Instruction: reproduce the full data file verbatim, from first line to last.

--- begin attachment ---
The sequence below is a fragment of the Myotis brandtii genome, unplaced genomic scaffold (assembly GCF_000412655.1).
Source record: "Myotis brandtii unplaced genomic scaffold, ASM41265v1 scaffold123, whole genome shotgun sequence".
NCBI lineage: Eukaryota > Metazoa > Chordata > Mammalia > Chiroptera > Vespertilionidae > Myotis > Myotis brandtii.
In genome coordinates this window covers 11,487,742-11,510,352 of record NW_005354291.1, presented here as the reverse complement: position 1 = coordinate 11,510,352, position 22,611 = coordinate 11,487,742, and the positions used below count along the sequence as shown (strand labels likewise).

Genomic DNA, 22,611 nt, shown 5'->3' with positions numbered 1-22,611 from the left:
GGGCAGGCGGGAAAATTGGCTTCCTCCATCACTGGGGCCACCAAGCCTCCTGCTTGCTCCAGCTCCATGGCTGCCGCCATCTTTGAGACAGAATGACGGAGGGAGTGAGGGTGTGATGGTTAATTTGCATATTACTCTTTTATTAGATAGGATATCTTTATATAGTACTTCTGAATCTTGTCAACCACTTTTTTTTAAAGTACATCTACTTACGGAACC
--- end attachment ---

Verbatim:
The sequence below is a fragment of the Myotis brandtii genome, unplaced genomic scaffold (assembly GCF_000412655.1).
Source record: "Myotis brandtii unplaced genomic scaffold, ASM41265v1 scaffold123, whole genome shotgun sequence".
NCBI lineage: Eukaryota > Metazoa > Chordata > Mammalia > Chiroptera > Vespertilionidae > Myotis > Myotis brandtii.
In genome coordinates this window covers 11,487,742-11,510,352 of record NW_005354291.1, presented here as the reverse complement: position 1 = coordinate 11,510,352, position 22,611 = coordinate 11,487,742, and the positions used below count along the sequence as shown (strand labels likewise).

Genomic DNA, 22,611 nt, shown 5'->3' with positions numbered 1-22,611 from the left:
GGGCAGGCGGGAAAATTGGCTTCCTCCATCACTGGGGCCACCAAGCCTCCTGCTTGCTCCAGCTCCATGGCTGCCGCCATCTTTGAGACAGAATGACGGAGGGAGTGAGGGTGTGATGGTTAATTTGCATATTACTCTTTTATTAGATAGGATATCTTTATATAGTACTTCTGAATCTTGTCAACCACTTTTTTTTAAAGTACATCTACTTACGGAACC